16. Toscano, JC, McMurray B, Dennhardt J, Luck SJ (2010). Continuous perception and graded categorization: Electrophysiological evidence for a linear relationship between the acoustic signal and perceptual encoding of speech. Psychological Science, 21, 1532-1540. [pdf] [PubMed]
  17. Toscano JC, McMurray B (2010). Cue integration with categories: Weighting acoustic cues in speech using unsupervised learning and distributional statistics. Cognitive Science, 34, 434-464. MATLAB code available via email. [pdf] [PubMed]
  18. Toscano JC, Mueller KL, McMurray B, Tomblin JB (2010). Simulating individual differences in language ability and genetic differences in FOXP2 using a neural network model of the SRT task. In S. Ohlsson & R. Catrambone, Proceedings of the 32nd Annual Conference of the Cognitive Science Society (pp. 2230-2235). Austin, TX: Cognitive Science Society. [pdf]
  19. McMurray B, Aslin RN, Toscano JC (2009). Statistical learning of phonetic categories: Insights from a computational approach. Developmental Science, 12, 369-378. [pdf] [PubMed]
  20. McMurray B, Horst J, Toscano JC, Samuelson LK (2009). Towards an integration of connectionist learning and dynamical systems processing: Case studies in speech and lexical development. In J.P. Spencer, M. Thomas, & J. McClelland (Eds.), Toward a Unified Theory of Development: Connectionism and Dynamic Systems Theory Re-Considered. New York: Oxford University Press. [pdf]
  21. Toscano JC, McMurray B (2008). Using the distributional statistics of speech sounds for weighting and integrating acoustic cues. In B.C. Love, K. McRae, & V.M. Sloutsky (Eds.), Proceedings of the 30th Annual Conference of the Cognitive Science Society (pp. 433-438). Austin, TX: Cognitive Science Society. Winner of the Computational Modeling Prize in Perception and Action. [pdf]
  22. Toscano JC, Perry LK, Mueller KL, Bean AF, Galle ME, Samuelson LK (2008). Language as shaped by the brain; the brain as shaped by development. Commentary on Christiansen & Chater, "Language as shaped by the brain", Behavioral and Brain Sciences, 31, 535-536. [pdf]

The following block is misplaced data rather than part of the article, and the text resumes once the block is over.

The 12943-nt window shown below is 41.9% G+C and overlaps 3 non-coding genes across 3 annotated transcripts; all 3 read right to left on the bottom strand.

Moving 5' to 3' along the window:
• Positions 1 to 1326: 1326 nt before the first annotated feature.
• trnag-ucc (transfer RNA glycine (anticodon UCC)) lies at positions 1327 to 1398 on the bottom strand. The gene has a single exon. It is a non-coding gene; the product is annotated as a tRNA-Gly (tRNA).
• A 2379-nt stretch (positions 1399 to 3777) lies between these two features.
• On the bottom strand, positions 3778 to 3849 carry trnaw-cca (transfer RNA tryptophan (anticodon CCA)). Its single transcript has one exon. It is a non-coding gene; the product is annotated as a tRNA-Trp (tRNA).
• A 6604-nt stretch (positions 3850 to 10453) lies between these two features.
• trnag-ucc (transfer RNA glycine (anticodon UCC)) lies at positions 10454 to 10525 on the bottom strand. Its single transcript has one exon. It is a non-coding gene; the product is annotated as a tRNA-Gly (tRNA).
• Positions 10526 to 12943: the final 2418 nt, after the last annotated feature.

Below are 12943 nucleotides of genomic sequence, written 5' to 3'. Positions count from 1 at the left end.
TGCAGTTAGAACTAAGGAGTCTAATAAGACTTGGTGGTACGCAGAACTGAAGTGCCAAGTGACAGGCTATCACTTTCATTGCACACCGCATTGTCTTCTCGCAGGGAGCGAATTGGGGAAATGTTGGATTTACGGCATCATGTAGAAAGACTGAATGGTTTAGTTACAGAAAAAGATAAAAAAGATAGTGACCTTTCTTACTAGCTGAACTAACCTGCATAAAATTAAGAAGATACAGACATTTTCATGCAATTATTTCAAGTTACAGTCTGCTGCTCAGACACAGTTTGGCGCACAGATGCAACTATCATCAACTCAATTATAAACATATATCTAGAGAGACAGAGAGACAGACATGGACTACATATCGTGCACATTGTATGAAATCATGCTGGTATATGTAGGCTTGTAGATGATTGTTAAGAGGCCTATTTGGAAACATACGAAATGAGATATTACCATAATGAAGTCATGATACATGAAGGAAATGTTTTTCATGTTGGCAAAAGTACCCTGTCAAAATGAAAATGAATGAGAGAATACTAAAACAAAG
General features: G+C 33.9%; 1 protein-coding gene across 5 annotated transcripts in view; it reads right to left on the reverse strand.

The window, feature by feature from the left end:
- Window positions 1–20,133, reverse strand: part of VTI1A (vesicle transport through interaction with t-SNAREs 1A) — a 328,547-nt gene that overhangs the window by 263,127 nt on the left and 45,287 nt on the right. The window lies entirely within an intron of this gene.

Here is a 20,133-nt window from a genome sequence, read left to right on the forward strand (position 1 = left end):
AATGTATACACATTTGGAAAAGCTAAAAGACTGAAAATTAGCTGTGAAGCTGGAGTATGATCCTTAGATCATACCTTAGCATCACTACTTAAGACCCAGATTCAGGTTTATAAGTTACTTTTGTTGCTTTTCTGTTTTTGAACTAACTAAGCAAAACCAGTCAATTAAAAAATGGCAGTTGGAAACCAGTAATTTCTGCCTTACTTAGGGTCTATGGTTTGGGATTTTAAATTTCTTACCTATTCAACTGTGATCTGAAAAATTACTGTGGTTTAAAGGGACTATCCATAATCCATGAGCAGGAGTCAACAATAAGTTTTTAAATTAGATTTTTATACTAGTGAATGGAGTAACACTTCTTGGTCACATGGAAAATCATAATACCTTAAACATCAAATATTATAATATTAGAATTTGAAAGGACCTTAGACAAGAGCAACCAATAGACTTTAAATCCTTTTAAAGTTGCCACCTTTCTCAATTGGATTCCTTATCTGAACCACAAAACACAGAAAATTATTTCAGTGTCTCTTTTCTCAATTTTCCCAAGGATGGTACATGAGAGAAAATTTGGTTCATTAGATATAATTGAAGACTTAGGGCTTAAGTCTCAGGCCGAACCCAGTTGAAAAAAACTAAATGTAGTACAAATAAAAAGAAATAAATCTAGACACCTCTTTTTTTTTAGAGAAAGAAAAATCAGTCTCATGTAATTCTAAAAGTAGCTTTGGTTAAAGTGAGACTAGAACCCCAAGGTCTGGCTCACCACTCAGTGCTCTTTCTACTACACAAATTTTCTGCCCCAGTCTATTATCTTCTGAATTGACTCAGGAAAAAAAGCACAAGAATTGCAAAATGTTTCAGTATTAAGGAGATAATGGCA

Teaching and Student Training

Former Graduate Students

I've had the privilege of working with a number of outstanding graduate students in my lab at Villanova. Check out the complete list of our lab alumni here. The following students completed their M.S. theses in my lab:

  1. Daniel Cordero (M.S., 2018, Software Engineering), "Applying neural nets to EEG data for hearing loss detection" (co-supervised with Dr. Edward Kim)
  2. Emma Folk (M.S., 2017), "Parallel vs. serial processing in language comprehension"
  3. Benjamin Falandays (M.S., 2017), "How long can listeners maintain gradient acoustic information?"
  4. David Saltzman (M.S., 2016), "The role of the speech envelope in speaking rate compensation"
  5. Tifani Biro (M.S., 2016), "Enhancing tools for measuring phonetic convergence"

Master's students who completed substantial research projects in my lab other than their thesis:

  1. Alexandra Tabachnick (M.S., 2016), "Frequency sensitivity of auditory brainstem responses"
  2. Olivia Pereira (M.S., 2016), "The N1 event-related potential component as an index of speech sound encoding for multiple phonetic contrasts"
  3. Taylor Curley (M.S., 2015), "Statistical learning of English vowel categories"

Prospective Students

Interested in doing postdoctoral work in the lab or applying to our department's M.S. program? Send me an email to find out more!

Current Villanova undergraduate? Our lab is always looking for good Psychology and Cognitive & Behavioral Neuroscience majors (and other majors!) who want to learn more about perception and language. Click here to find out more about undergraduate research positions in the lab.


I teach courses in the Psychology, CBN, and Cognitive Science programs at Villanova. I also teach a Mendel Science Experience (MSE) course in the College of Liberal Arts and Sciences called Sounds of Human Language. The course provides non-science majors with a background in the techniques and approaches used in the natural sciences. We study this through the lens of spoken language, exploring the acoustic properties of speech sounds and the mechanisms underlying speech perception. The course is well-suited to students who are interested in language and speech communication.

Some of the courses I teach: